Diagnosis & staging
The mouth includes:
- Front two-thirds of your tongue (the part you can move).
- Hard palate (the front, hard part in the roof of your mouth).
- Floor of your mouth.
- Lining of your cheeks.
- Salivary glands (make the saliva that keeps your mouth moist and helps digest food).
Mouth cancer may also be called oral cancer, oral cavity cancer, tongue cancer, or lip cancer.
The most common symptom is an ulcer (a sore) or swelling in your mouth that does not heal.
Other symptoms include:
- Lump, thickening or rough spot in your mouth that does not go away or is growing.
- New, different coloured spots in your mouth or on your lips. These may feel different.
- White spots are called leukoplakia.
- Red spots are called erythroplakia.
- Pain, numbness, tenderness in your lips, mouth, jaw or ear.
- Difficulty swallowing or chewing.
- A change in the way your teeth fit together.
- A change in your voice.
Your dentist will check your mouth for these signs each time you see them. If any of these symptoms last for more than two weeks, please see your doctor, nurse practitioner or dentist.
If you have any signs or symptoms that you are worried about, please talk to your family doctor or nurse practitioner.
Tests that may help diagnose mouth cancer include:
- Biopsy: This is when a doctor takes a sample of your tissue. A specialty doctor (pathologist) then examines the tissue for cancer.
- Imaging: to see the tumour and if cancer has spread
- CT (Computed Tomography) scan
- MRI (Magnetic Resonance Imaging)
- PET (Positron Emission Tomography) scan
For more information on tests used to diagnose cancer, see BC Cancer Library screening and diagnosis pathfinder.
- The most common type of mouth cancer is squamous cell carcinoma. This cancer starts in the cells that line your mouth.
- Less common types are adenocarcinomas, sarcomas and melanomas.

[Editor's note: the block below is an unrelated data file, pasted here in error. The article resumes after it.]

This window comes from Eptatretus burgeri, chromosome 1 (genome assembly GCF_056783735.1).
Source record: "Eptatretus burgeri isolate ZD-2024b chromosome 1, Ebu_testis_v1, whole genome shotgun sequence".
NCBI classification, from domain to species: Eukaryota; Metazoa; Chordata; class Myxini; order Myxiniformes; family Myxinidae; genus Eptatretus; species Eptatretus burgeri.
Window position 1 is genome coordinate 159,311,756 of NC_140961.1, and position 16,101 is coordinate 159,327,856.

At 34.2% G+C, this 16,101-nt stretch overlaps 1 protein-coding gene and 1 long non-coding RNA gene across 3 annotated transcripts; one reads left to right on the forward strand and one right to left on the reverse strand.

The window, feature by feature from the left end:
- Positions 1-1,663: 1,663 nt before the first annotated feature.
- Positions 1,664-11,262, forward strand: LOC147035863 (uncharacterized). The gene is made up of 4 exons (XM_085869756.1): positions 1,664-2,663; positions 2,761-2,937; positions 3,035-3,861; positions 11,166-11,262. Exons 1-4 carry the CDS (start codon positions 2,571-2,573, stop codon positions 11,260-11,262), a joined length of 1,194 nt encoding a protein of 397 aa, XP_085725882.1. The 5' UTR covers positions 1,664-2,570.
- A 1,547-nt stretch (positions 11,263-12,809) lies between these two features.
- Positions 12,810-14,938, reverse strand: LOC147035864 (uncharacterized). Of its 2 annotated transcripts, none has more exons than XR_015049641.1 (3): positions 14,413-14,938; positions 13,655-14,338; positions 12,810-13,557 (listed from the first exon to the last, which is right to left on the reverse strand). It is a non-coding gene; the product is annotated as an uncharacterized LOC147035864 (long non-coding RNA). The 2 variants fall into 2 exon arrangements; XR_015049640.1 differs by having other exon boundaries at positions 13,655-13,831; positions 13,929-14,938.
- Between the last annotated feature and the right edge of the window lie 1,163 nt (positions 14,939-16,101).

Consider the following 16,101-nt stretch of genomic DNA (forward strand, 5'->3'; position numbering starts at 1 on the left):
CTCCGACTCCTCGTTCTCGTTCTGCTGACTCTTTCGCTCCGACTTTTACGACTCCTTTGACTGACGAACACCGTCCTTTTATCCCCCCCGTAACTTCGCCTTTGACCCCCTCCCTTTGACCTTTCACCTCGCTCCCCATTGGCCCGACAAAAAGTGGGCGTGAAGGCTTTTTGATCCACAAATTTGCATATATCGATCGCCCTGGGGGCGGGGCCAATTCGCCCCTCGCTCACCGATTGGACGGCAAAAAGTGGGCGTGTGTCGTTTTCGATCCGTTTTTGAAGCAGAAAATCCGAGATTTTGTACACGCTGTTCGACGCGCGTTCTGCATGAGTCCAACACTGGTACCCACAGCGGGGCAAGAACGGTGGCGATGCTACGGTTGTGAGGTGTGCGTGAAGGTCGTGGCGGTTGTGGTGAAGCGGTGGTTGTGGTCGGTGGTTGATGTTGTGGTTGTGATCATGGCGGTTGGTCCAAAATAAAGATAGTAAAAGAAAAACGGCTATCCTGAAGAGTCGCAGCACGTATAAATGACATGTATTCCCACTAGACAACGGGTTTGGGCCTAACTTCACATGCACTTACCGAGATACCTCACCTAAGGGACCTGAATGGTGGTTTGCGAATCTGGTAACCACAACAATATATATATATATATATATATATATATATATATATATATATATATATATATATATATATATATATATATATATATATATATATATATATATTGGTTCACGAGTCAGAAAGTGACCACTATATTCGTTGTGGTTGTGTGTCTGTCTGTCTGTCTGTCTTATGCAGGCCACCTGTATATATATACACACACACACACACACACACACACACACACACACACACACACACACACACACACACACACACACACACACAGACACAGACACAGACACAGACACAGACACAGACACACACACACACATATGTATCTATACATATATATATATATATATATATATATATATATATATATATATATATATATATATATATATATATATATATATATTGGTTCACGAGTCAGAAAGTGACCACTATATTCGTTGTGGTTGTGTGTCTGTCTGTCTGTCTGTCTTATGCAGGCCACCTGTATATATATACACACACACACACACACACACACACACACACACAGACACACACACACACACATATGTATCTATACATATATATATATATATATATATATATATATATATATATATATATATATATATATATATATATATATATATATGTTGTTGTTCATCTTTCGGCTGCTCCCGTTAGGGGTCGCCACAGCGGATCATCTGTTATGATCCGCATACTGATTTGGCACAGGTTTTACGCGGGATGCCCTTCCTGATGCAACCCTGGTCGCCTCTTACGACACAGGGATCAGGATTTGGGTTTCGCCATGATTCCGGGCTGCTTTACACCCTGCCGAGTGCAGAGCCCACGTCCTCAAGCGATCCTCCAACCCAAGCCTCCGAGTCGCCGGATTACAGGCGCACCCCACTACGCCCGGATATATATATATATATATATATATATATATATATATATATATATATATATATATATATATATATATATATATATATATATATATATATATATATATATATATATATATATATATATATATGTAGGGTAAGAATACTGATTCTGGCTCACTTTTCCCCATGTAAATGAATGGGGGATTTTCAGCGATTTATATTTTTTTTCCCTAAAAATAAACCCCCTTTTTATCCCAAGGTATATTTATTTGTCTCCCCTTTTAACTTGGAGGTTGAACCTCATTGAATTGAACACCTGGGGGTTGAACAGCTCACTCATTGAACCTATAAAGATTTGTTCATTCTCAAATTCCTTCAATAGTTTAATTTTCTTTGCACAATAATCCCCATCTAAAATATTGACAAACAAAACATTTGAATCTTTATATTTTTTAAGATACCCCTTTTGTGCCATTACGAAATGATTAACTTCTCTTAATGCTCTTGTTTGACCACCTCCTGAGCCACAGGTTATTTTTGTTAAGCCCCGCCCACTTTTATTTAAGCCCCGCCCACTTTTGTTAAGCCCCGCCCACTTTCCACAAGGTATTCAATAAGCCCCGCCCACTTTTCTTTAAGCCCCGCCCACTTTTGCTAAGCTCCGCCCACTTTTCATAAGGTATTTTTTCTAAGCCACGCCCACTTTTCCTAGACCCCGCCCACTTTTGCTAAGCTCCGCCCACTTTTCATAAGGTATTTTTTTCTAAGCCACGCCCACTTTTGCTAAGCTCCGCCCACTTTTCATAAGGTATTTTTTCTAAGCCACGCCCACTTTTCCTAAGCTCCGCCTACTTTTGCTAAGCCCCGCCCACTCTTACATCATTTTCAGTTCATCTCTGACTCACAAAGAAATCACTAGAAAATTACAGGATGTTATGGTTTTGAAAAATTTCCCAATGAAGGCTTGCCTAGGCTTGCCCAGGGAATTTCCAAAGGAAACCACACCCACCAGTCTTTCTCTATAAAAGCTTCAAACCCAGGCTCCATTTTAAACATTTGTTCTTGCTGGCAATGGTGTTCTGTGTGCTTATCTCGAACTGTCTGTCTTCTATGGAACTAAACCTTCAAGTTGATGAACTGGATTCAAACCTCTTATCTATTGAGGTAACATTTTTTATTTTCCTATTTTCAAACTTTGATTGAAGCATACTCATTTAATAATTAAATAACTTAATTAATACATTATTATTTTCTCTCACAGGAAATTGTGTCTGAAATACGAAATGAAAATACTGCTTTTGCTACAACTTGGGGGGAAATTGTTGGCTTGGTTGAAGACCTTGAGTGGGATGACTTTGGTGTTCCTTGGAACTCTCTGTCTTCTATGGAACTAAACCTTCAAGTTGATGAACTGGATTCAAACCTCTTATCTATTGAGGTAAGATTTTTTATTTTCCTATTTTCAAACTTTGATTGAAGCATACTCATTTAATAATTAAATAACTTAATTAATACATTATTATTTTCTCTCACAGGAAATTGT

Staging describes the cancer. Staging is based on how much cancer is in the body, where it was first diagnosed, if the cancer has spread and where it has spread to.
The stage of the cancer can help your health care team plan your treatment. It can also tell them how your cancer might respond to treatment and the chance that your cancer may come back (recur).
- Stage 1: The tumour is 2 cm (0.75 inches) or less.
- Stage 2: The tumour is more than 2 cm but less than 4 cm (1.5 inches).
- Stage 3: One of the following:
- The tumour is more than 4 cm.
- The cancer has spread to one lymph node in the neck on the same side as the tumour. Lymph node is 3 cm (about 1 inch) or smaller
- Stage 4: Lip cancer – tumour has grown into nearby structures.
- Stage 4A: Oral cavity – tumour has grown into nearby structures such as bone, deep muscles of the tongue, or skin of the face.
- Stage 4B: Tumour has grown into the base of the skull or is growing around the carotid artery.
The grade of the cancer describes how different the cancer cells look from normal cells and how fast the cancer cells are growing.
A pathologist will give the cancer a grade after looking at the cells under a microscope. Mouth cancer can be grade 1, 2, 3 or 4. The lower the number, the lower the grade.
Low grade: cells are abnormal but look a lot like normal cells. Low grade cancers usually grow slowly and are less likely to spread.
High grade: cells are abnormal and do not look like normal cells. High grade cancers usually grow more quickly and are more likely to spread.
The grade of the cancer can help your health care team plan your treatment.